Did you hear the one about the Christian going into the coffee shop?
Of course you didn’t. Because Christians go into coffee shops a lot. So does everyone else. In fact, so many of us go into so many coffee shops so often that we probably don’t even think about it too much.
We enter, get in line, order our triple-shot-no-whip-soy-latte, pay, and carry on, never even considering the myriad opportunities that are available to us to live out our beliefs or make the world a better place.
In this excerpt from my new book, New Day Revolution: How to Save the World in 24 Hours, I offer some practical suggestions on ways Christians–and everyone else–can make a difference with our coffee-related behavior.
For the Christian, the parallel is obvious–we are called to live our lives for the benefit of our neighbors, whether that neighbor is down the street, halfway around the world, or the world itself. By using these easy ideas, we can do just that–all from the line at Starbucks.
You can blame (or thank) companies like Starbucks for helping the coffee shop become the proverbial “third place.” In today’s world, we spend most of our time at home, work and now, the coffee shop. It’s replaced our churches, our ball fields, our rotary clubs, our front porches and our public squares as a viable meeting place, after-dinner stop, concert venue and discussion forum. And with more than 25,000 coffeehouses in the U.S., these places will become more and more important.
So too is the need for us to think carefully when we enter one. If you’re the average person (who just so happens to want to save the world), small changes in how you use and enjoy this time will add up to make big differences. Whether you frequent a local establishment for their blend of beans, pop in to the national chain only occasionally, need a tall mocha to keep you going in the middle of the day or religiously sip a cup at home every morning at 6 a.m., you can employ the following ideas each time you drink this “black gold.”
Make a friend:
If you always visit the same coffee shop, take a minute to learn the name of the person pouring that delicious cup of joe. By learning his or her name, you’ll become a friendly face in their daily routine of serving up hot cups of caffeine. Learning people’s names is something a lot of us overlook on a daily basis, but taking a moment to remember that there is a story behind each apron increases the notion of community. Just please don’t use your newfound knowledge to shout across the coffeehouse that you need a refill.
What is fair trade coffee?
The term “fair trade” has become a sexy buzzword of late. Companies label their foodstuffs as fair trade (after a strict audit process) to ensure that consumers feel better about what they’re buying. And they should–fair trade products mean that you’ve paid a fair price for that coffee, chocolate or tea you’re enjoying.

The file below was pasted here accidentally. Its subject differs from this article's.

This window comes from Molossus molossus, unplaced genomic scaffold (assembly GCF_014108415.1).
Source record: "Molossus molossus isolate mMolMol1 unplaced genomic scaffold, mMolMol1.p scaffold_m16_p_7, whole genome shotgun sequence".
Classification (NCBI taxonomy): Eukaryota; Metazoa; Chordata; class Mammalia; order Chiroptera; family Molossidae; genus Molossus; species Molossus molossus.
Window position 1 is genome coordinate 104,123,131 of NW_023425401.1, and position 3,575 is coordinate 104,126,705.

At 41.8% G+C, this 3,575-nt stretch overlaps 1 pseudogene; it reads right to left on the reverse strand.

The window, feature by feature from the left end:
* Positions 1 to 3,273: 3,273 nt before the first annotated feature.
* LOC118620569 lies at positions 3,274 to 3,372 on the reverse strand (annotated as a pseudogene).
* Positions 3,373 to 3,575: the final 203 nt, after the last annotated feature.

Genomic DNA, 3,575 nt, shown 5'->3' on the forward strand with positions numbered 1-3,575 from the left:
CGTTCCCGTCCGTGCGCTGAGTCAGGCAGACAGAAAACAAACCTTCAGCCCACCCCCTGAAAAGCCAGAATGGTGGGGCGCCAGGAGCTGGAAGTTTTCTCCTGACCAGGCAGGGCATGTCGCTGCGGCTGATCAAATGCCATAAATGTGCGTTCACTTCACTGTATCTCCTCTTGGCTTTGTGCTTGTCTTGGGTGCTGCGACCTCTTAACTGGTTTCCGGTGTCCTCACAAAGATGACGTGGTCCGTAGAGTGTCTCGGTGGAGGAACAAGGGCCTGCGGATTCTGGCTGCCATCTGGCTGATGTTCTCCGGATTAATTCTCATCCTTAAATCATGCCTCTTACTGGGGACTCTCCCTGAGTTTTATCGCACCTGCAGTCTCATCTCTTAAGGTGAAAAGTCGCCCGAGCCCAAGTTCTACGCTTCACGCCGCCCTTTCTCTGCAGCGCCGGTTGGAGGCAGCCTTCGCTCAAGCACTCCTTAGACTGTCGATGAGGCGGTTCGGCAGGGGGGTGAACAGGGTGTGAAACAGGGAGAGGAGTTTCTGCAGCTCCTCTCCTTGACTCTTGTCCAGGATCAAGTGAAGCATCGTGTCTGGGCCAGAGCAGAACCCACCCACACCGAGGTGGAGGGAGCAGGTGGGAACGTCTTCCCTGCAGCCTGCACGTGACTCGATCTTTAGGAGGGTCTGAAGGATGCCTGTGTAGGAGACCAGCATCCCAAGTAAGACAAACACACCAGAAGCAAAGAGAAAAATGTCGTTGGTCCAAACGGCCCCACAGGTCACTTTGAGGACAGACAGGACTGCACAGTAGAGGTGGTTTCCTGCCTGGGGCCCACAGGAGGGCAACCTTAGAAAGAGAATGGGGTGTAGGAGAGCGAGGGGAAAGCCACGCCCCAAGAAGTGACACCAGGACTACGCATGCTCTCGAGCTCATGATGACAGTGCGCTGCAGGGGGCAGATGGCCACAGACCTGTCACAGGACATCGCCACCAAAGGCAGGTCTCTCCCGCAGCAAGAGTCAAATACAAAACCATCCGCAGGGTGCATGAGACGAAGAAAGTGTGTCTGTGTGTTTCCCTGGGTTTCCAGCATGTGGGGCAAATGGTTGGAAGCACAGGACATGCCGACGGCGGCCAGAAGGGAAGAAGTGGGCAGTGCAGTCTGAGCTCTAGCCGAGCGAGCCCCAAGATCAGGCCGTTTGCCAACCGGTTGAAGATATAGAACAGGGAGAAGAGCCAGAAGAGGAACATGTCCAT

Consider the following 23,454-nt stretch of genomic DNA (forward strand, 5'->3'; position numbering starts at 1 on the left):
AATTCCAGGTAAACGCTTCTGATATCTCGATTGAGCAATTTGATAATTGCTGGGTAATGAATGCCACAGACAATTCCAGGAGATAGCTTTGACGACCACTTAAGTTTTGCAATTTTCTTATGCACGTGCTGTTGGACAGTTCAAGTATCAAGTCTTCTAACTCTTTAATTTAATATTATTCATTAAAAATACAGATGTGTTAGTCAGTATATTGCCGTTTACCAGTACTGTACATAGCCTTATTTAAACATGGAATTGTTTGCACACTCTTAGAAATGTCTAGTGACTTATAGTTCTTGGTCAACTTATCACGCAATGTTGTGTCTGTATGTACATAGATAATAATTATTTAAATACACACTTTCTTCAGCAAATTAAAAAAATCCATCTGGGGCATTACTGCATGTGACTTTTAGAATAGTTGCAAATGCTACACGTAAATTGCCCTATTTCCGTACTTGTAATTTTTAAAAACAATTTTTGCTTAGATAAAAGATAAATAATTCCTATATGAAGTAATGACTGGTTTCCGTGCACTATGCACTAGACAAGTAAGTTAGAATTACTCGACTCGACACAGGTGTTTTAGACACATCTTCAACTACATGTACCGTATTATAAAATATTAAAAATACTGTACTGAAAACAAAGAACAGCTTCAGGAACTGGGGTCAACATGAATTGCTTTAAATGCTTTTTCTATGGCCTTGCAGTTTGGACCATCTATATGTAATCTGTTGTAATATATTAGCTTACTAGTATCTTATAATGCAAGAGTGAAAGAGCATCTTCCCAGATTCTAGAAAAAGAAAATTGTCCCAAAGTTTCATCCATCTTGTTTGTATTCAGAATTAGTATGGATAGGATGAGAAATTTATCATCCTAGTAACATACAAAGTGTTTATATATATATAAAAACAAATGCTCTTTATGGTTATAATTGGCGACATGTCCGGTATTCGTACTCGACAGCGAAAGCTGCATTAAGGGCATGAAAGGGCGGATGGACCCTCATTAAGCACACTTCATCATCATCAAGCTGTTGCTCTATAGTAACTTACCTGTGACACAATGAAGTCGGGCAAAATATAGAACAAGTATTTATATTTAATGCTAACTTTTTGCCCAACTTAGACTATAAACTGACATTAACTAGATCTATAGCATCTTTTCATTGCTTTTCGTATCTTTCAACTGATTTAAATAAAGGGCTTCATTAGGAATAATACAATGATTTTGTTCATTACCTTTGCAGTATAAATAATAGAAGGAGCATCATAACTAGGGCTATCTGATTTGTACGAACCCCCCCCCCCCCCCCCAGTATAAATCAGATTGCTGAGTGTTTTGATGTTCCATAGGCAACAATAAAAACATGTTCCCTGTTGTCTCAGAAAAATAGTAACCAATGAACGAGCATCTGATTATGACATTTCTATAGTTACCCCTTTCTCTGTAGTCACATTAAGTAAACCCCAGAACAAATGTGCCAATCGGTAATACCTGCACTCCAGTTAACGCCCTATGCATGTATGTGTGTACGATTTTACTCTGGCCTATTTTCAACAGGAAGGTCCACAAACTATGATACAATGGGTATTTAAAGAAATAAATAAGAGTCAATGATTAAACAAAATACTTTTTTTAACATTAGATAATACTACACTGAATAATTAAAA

Because many impoverished countries rely on commodities like coffee for their chief export, there can be an abundance of beans. Due to supply and demand, this can drive down the value of coffee beans so that farmers are being paid pennies on the pound for their beans.
In contrast, fair-trade groups organize and set a floor price for their coffee. For example, a fair-trade farming group in Ethiopia may determine that their beans can be bought for no less than a dollar a pound. Such a premium price allows these farmers to better sustain their families and communities.
However, it doesn’t end with price. Fair trade also ensures that democratic pricing processes are established and that purchasers invest in the local communities from which they’re buying coffee. The entire process is designed to help local farmers sustain their livelihoods while providing us with delicious cups of coffee. So, in the end, the extra dollar or two you pay per pound is more than worth it as it returns an investment that can’t be measured strictly in numbers.
Personalize the Mug.
More than 44 billion paper cups are used each year for hot drinks. When you do the math of how many of those might be yours, your imperative to offset a few of those with a reusable mug becomes pretty clear.
Whether you’re stopping in as part of your daily routine or making a random pit stop on your way to somewhere else, bring your own mug to fill with coffee or tea. Most places are happy to top off your travel mug, and many offer a small discount because they’re saving money on some of their costs.
New Day Revolution: How to Save the World in 24 Hours is co-authored by Sam Davidson and Stephen Moseley, founders of CoolPeopleCare. The book has over 100 practical ideas on ways you can make a difference as part of your daily routine, and also comes with a beginner’s glossary for those new to the world of social change.